If you think dollhouses are child's play, you haven't seen the Astolat Dollhouse Castle that's on display in New York's Time Warner Center.
In a city known for budget-busting real estate costs, the nearly $25,000 price per square foot of this dollhouse could even make the barons of Wall Street take pause. Since this home is inhabitable in imagination only, not even Barbie would dream of paying this much.
"The appraisal value is $8.5 million ... largely because of the contents," said Dorothy Twining Globus, project coordinator for the Astolat Dollhouse Castle. "And the current owner has maybe 30,000 pieces ... and so each of these things is worth a certain amount of money, and that adds up very quickly."
The dollhouse isn't missing any furnishings.
"The more you look, the more you discover," Twining Globus said.
There's a suit of armor, a serving set of silver and jewelry with real -- albeit very small -- gemstones.
"We have these little tiny necklaces and a pair of earrings that are set with topazes. They're a sixteenth of an inch," Twining Globus said.
"Anyone who has something like this, would you call it borderline obsession?" CBS News correspondent Michelle Miller asked.
"Yes, but I'm a big fan of obsession," Twining Globus said. "I think obsession is important. I'd call it passion too. I think that once you're hooked on dollhouses, you're hooked for life."
The castle was built over a 13-year period stretching across the mid-1970s and '80s. Its owners, who'd like to remain anonymous, are sharing it with the public for the first time.
When set-up requires a crew of six and more than 24 hours, you can see why. But this invitation for passers-by to explore is also an effort to raise money for children's charities.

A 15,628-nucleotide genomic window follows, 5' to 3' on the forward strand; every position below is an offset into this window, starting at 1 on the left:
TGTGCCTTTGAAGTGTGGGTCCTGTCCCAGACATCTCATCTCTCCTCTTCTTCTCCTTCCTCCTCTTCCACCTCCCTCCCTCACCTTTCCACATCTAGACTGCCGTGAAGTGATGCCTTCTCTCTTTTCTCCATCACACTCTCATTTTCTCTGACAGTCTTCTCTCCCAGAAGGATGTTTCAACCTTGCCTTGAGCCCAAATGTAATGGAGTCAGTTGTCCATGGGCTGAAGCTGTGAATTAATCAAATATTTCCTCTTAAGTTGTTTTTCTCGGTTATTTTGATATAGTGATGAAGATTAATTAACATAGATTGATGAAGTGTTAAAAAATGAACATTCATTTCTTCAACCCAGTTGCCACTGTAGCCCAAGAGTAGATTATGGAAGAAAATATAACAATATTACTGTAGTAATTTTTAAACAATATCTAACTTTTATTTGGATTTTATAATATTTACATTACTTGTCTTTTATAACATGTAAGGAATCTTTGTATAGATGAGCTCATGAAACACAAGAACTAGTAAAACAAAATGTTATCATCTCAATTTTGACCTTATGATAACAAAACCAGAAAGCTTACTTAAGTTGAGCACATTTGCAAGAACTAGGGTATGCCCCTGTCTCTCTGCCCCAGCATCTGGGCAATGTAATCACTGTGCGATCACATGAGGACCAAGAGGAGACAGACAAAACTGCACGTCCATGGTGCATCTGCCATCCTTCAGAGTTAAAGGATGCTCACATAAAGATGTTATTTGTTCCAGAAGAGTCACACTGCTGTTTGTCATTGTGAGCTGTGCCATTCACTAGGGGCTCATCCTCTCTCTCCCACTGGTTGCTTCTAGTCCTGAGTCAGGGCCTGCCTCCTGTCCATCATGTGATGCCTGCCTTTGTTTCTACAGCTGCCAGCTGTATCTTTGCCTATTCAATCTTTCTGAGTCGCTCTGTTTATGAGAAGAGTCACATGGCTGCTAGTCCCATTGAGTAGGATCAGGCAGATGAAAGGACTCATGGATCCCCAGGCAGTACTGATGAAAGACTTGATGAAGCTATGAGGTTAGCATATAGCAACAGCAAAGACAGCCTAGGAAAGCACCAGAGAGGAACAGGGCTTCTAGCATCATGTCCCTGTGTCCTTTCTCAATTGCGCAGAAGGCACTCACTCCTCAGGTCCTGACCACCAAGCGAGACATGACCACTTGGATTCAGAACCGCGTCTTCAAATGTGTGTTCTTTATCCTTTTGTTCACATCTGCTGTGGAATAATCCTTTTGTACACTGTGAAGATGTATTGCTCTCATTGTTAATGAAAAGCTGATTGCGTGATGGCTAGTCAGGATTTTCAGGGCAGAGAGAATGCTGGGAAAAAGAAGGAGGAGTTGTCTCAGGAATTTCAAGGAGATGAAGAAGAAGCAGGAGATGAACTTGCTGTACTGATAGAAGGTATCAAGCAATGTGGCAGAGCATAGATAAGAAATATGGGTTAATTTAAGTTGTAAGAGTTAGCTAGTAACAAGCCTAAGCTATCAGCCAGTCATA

"We have a number of pieces that they're going to put up for auction because they've got so many pieces they want to share them," Twining Globus said.
"So somebody's actively playing with this house?" Miller asked.
"Well, I wouldn't say playing, but taking care of it," Twining Globus said.
For dollhouse collectors, it's all about the details. Astolat has working lights, books you can read and bottles in the bar filled with real spirits. (You may need quite a few bottles to feel anything," Twining Globus said.)
There is only one resident here. Merlin lives in the nine-feet high castle tower, leaving 28 rooms open for children of all ages to admire.
"It's always evolving. Because, I mean, don't you rearrange your house from time to time?" Twining Globus said, laughing.
"I'd like to, but I can't afford to," Miller said jokingly.
"Well, this is much easier, because you don't need help moving the couch, right?" Twining Globus said.
"Well, with an $8 million appraisal tag, I'd have to say, you'd do it very carefully," Miller said.
"Well, absolutely," Twining Globus said.
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